Decor | Guest Posts | Kids Room

Inspiring Creativity: Design With your Child’s Creative Side in Mind

Since this month we’re focusing our creativity on the spaces kids inhabit (The Pinterest Room Challenge Room of the Month is the Kids Room), we should
probably also take some time to look at how to design a living space that will inspire a child’s creativity. Many people spend countless hours dreaming up and
decorating their baby’s nursery, preparing for their bundle of joy to arrive. But now that bundle’s here and you’re all ready for a change. How do you create a living space to maximize your child’s youthful exuberance and imagination?

First, I’d say it’s important to remember that kids tastes are ever-changing. Luckily, paint’s pretty cheap, and most decor can be swapped around when it’s time for a fresh look.

Kids by South West Furniture & Accessories Cuckooland

Even though I paint murals, I’d probably recommend staying away from a mural, instead going for broad strokes of color with coordinating accent colors.  I would also recommend letting your child choose, if they’re old enough. I wouldn’t expect them to pick an exact shade, but if they say purple makes them happy, work some purple in that color scheme. The best children’s rooms I’ve seen aren’t afraid to ignore gender standards. Little girls can have lime green walls, little boys can have royal purple, there are no limits. It’s all about making their space inviting and fun and a place where they are excited to spend time, whether it’s to play or take a nap.

Visual interest is key for the developing minds of children. Whether you apply repositionable wall decals, hang mobiles from the ceiling, or make an interesting display with wall shelves and unique toys, making the room as inviting and fun as possible is the goal. I enjoy wall decals and murals to inspire creative play, as a variety of scenes tailored to your child’s interests are available, and it’d be pretty hard not to have a great time making up pretend-play scenarios with a farm or castle scene on the wall. However, I will caution away from being over-stimulating in an area that’s meant for sleeping, especially if you know your child is prone to being distressed or amped up by too much visual stimulation. For example, bright neons and a lot of busy wall art are fine for a playroom, but a bedroom should be a little more low-key.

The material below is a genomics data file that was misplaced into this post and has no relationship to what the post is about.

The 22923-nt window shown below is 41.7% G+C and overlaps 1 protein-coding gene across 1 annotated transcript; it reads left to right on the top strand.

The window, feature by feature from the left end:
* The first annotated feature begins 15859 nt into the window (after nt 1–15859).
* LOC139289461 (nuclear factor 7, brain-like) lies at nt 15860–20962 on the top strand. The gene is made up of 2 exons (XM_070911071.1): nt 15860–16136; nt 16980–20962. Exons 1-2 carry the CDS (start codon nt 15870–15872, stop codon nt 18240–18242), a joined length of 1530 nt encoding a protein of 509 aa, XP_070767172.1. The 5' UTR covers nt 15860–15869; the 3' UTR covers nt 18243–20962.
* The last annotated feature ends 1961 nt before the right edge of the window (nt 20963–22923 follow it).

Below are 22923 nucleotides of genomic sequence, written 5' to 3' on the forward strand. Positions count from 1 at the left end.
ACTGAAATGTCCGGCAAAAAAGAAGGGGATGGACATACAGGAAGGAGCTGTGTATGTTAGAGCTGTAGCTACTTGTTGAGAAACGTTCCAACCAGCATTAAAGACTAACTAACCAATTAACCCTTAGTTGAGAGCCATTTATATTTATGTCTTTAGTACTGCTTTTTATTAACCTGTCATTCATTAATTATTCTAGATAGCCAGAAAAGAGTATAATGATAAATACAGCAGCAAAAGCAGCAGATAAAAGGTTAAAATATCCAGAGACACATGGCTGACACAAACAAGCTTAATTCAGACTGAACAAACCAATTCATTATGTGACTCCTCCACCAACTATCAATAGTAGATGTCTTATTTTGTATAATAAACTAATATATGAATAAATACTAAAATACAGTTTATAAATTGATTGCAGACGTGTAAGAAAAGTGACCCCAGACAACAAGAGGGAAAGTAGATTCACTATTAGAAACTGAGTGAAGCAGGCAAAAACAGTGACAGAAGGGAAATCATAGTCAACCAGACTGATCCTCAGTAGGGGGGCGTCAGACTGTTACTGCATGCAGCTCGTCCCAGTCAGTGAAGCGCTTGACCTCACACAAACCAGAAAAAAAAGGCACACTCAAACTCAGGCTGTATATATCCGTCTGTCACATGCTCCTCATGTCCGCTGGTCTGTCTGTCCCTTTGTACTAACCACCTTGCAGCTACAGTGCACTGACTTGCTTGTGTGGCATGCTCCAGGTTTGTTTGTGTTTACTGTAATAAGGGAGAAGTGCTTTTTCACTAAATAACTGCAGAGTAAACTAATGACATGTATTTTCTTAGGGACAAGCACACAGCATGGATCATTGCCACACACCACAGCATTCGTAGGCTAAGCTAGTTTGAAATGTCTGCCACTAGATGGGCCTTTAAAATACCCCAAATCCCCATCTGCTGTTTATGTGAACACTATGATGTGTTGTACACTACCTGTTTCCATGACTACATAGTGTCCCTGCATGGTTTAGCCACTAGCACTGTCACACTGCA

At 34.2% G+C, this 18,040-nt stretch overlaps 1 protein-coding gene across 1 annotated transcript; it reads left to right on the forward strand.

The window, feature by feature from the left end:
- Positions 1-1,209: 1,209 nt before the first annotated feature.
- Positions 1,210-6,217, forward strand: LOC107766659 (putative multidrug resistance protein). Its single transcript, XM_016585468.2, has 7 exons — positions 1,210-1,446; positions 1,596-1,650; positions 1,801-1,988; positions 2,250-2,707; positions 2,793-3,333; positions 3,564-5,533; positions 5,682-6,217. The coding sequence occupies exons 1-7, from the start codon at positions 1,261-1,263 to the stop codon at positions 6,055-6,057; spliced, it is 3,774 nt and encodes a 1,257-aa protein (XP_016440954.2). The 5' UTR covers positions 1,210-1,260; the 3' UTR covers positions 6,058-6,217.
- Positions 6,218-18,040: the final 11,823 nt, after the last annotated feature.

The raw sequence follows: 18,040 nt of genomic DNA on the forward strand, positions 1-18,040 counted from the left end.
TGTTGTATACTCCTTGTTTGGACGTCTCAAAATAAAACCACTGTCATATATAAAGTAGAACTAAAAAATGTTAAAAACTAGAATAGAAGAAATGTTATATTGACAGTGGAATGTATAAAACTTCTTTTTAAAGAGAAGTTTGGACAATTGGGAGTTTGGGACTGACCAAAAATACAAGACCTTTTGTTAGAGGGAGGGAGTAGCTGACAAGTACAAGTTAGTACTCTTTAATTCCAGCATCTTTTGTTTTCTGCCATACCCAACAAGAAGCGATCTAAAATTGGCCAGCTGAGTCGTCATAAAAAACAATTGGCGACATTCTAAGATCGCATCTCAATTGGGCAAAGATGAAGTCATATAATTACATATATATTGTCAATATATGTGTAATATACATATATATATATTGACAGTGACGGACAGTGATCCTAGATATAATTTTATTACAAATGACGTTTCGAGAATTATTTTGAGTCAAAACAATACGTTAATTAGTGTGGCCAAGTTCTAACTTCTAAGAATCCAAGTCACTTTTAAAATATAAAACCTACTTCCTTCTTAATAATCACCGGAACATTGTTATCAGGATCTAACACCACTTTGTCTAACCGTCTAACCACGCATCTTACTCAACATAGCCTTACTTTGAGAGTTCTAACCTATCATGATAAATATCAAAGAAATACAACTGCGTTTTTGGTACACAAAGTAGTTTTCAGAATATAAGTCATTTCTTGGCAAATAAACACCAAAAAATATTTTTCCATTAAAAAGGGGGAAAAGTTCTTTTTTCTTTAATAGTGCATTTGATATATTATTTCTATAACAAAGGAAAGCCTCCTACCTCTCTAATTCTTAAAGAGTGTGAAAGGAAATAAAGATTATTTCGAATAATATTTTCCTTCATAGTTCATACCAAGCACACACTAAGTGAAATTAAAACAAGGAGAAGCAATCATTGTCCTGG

A great idea for both types of room, though, is plenty of storage. It’s great to sort storage areas into “centers”, where children have the option to play with certain items, but are also able to start learning the skills of cleaning up. I personally also love having a “lost and found” jar where stray puzzle pieces, marbles, and building blocks can visit each other until their proper home is found. Giving your child options for play and laying the foundation for good personal skills is just as important as capturing their imaginations through
decor.
Hopefully you and your child can form a one-of-a-kind design team and create a space that captivates them and inspires them to live their creative lives out loud. There is nothing more exciting and wonderful than the imagination of a child.

 

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